Linux distributions are pretty popular these days like Kubuntu & Ubuntu. And there has always been a conflict of interest regarding different distributions and which is the best. More than 300 Linux distributions are currently used and are actively maintained including some popular distros like Manjaro, Debian, Arch, Fedora, Kali, etc. With many options, it becomes difficult for Linux enthusiasts to choose from.
Also check: KDE vs XFCE desktop environments
In this article, we will compare Kubuntu vs Ubuntu depending on the following attributes :
- What are Kubuntu and Ubuntu?
- UI and Desktop Environments
- Application and Software Support
- Privacy and Security
- Community Support
- System Requirements
As the name derives, it is a distribution built on top of other distributions i.e Ubuntu. Kubuntu is an open-source operating system and is a flavour of Ubuntu sharing the same repositories. This distro is based on Debian, which has excellent support. It comes with a KDE desktop by default. Kubuntu is widely used in primary and secondary schools due to its simplicity and support.
Ubuntu is another popular free and open-source Linux distribution. Mostly popular among Linux beginners who are looking for a user-friendly distro. It comes with a Gnome desktop environment by default. It is now available for desktop, server, IoT and cloud. People love to use this distro because there is a tutorial/solution for every issue on the internet about the distro.
UI and Desktop Environments
Kubuntu comes with a KDE environment. KDE is very popular and is one of the most used desktop environments on other distributions. The user interface is beautiful and very customisable compared to other desktop environments. It has great applications, widgets and functionalities.
It has its own store where you can find themes, extensions, addons and much more cool stuff to customise your experience as you wish. The users who love dark mode should definitely give it a try.
By default, Ubuntu comes with a Gnome desktop environment. Gnome is available on most GNU distros. I have been using gnome for a very long time and the overall experience is good. Just like KDE, Gnome has its own extension store. It is not as highly customisable as KDE because it only limits users to extensions.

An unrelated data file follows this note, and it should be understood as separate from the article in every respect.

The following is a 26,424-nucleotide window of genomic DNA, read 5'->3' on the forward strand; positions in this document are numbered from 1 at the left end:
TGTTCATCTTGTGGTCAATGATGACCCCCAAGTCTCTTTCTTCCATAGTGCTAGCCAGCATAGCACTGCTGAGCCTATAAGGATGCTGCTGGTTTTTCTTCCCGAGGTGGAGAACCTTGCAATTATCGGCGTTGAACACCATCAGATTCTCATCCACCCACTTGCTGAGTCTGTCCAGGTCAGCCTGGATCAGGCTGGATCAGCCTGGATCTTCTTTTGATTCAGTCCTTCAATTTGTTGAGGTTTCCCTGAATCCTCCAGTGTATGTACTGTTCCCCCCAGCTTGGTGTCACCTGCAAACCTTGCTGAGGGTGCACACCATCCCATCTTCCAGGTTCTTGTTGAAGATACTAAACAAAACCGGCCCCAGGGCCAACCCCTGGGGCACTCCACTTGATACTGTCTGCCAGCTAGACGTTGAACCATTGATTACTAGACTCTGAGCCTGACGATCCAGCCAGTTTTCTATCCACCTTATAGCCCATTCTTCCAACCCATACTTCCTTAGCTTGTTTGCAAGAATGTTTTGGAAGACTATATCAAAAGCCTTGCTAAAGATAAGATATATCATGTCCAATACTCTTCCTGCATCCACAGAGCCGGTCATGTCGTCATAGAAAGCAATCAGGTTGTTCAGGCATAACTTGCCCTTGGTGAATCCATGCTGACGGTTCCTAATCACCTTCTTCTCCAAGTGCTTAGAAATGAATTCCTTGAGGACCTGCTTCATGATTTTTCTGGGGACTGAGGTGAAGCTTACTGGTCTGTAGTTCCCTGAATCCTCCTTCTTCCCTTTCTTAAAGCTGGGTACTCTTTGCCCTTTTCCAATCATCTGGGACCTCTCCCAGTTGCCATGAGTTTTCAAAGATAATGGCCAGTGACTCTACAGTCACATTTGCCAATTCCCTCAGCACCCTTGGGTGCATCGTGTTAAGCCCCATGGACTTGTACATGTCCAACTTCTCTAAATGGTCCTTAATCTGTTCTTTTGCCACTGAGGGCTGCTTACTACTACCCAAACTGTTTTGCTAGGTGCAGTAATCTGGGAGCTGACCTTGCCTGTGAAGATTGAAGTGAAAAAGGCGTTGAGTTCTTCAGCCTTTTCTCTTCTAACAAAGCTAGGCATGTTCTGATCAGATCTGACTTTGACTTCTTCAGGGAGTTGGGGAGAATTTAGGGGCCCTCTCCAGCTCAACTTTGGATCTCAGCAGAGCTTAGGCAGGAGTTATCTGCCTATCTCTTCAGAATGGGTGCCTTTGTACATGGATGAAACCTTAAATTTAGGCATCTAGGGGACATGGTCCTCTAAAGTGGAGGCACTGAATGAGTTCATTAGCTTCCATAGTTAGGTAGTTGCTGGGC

But it consumes fewer resources than KDE. Although it has a wide range of extensions, you will find according to your need and increase your productivity. The Gnome browser integration works great for installing extensions.
Application and Software Support
KDE has an application store known as discover which is installed by default. Discover lets you install applications, tools, games, etc. Easily find your desired applications by browsing through categories or simply searching by name. You can see the provider of the application you are installing by visiting the project link or GitHub repository.
Not only does it allow installing software applications but also allows users to update their whole system with just a simple click.
With the help of the software centre, you can install software applications very easily. You can find almost every application according to your need.
The apps are available in the form of snaps or flatpak packages. If there is an application that is available for windows or mac, there is definitely an alternative in the software store developed by some computer geek.
Privacy and Security
Linux is known for its privacy and security. In both the operating systems, it is necessary to update the whole system because the updates consist of security patches for the system. The only thing shared with the respective company is the details of problems (if any) that occurred during the use of the distro. You can always turn off this in the settings. Other than this nothing is actually shared.
For security purposes, choose the “encrypt disk and install” while installing the distros. For network security, you can always install a firewall like UFW which adds an additional layer of security. These distributions are open source and developers around the world contribute to the project by contributing to bugs and issues.
Both distros are based on Debian. And Debian gives a very stable environment. You are most likely to find solutions for your problems on platforms like StackOverflow, StackExchange, etc.
You can refer to the following links for official community support :
Where you can ask your doubts, post solutions and connect with other developers.
Both the distributions have similar system requirements as follows.
- 2 GHz dual-core processor or better
- 4 GB RAM
- 25 GB hard disk space
- USB stick
- Internet (optional)
Which one would you choose?
It is on you how you want your operating system should be depending on your needs. Both the distributions are excellent and have great support. If you are looking for a simple system for development with beginner knowledge you can go for Ubuntu and if you are more into customising your own system the way you like you can go for Kubuntu.
References and further reading
- Lubuntu vs Xubuntu – What is the difference?
- GDM3 vs LightDM Which One Is Better?
- Desktop Environment vs Window Manager – Explained